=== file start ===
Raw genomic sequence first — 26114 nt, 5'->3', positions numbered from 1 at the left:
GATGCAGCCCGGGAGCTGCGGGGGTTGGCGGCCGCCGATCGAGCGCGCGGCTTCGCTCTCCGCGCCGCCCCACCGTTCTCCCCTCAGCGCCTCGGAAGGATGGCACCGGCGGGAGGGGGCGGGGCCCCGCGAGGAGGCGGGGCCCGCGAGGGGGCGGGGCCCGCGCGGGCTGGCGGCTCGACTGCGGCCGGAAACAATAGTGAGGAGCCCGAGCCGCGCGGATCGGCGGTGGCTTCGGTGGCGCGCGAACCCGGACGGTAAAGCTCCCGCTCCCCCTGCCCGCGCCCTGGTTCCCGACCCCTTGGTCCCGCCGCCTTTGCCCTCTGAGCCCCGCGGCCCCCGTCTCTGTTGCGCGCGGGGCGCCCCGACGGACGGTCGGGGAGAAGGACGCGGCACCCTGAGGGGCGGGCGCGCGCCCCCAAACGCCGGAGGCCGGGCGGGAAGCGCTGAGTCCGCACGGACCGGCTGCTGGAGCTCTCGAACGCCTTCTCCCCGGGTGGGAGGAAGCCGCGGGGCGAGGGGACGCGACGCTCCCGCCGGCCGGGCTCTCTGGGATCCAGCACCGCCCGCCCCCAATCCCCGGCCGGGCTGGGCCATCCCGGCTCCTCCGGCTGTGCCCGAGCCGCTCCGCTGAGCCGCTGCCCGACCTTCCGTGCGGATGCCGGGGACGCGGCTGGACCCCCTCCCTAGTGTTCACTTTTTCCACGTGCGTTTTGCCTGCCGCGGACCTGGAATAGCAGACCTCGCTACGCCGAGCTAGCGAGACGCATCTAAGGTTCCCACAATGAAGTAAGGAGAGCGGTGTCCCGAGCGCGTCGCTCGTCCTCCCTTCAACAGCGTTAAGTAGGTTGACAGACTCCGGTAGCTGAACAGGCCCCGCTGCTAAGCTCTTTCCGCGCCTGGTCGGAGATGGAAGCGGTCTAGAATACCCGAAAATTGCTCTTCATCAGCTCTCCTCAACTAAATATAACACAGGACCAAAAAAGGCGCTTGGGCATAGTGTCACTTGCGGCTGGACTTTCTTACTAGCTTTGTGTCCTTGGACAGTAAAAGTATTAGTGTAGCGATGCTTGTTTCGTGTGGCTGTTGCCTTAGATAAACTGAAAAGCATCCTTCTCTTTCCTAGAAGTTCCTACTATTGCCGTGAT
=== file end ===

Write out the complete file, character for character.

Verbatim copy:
Raw genomic sequence first — 26114 nt, 5'->3', positions numbered from 1 at the left:
GATGCAGCCCGGGAGCTGCGGGGGTTGGCGGCCGCCGATCGAGCGCGCGGCTTCGCTCTCCGCGCCGCCCCACCGTTCTCCCCTCAGCGCCTCGGAAGGATGGCACCGGCGGGAGGGGGCGGGGCCCCGCGAGGAGGCGGGGCCCGCGAGGGGGCGGGGCCCGCGCGGGCTGGCGGCTCGACTGCGGCCGGAAACAATAGTGAGGAGCCCGAGCCGCGCGGATCGGCGGTGGCTTCGGTGGCGCGCGAACCCGGACGGTAAAGCTCCCGCTCCCCCTGCCCGCGCCCTGGTTCCCGACCCCTTGGTCCCGCCGCCTTTGCCCTCTGAGCCCCGCGGCCCCCGTCTCTGTTGCGCGCGGGGCGCCCCGACGGACGGTCGGGGAGAAGGACGCGGCACCCTGAGGGGCGGGCGCGCGCCCCCAAACGCCGGAGGCCGGGCGGGAAGCGCTGAGTCCGCACGGACCGGCTGCTGGAGCTCTCGAACGCCTTCTCCCCGGGTGGGAGGAAGCCGCGGGGCGAGGGGACGCGACGCTCCCGCCGGCCGGGCTCTCTGGGATCCAGCACCGCCCGCCCCCAATCCCCGGCCGGGCTGGGCCATCCCGGCTCCTCCGGCTGTGCCCGAGCCGCTCCGCTGAGCCGCTGCCCGACCTTCCGTGCGGATGCCGGGGACGCGGCTGGACCCCCTCCCTAGTGTTCACTTTTTCCACGTGCGTTTTGCCTGCCGCGGACCTGGAATAGCAGACCTCGCTACGCCGAGCTAGCGAGACGCATCTAAGGTTCCCACAATGAAGTAAGGAGAGCGGTGTCCCGAGCGCGTCGCTCGTCCTCCCTTCAACAGCGTTAAGTAGGTTGACAGACTCCGGTAGCTGAACAGGCCCCGCTGCTAAGCTCTTTCCGCGCCTGGTCGGAGATGGAAGCGGTCTAGAATACCCGAAAATTGCTCTTCATCAGCTCTCCTCAACTAAATATAACACAGGACCAAAAAAGGCGCTTGGGCATAGTGTCACTTGCGGCTGGACTTTCTTACTAGCTTTGTGTCCTTGGACAGTAAAAGTATTAGTGTAGCGATGCTTGTTTCGTGTGGCTGTTGCCTTAGATAAACTGAAAAGCATCCTTCTCTTTCCTAGAAGTTCCTACTATTGCCGTGAT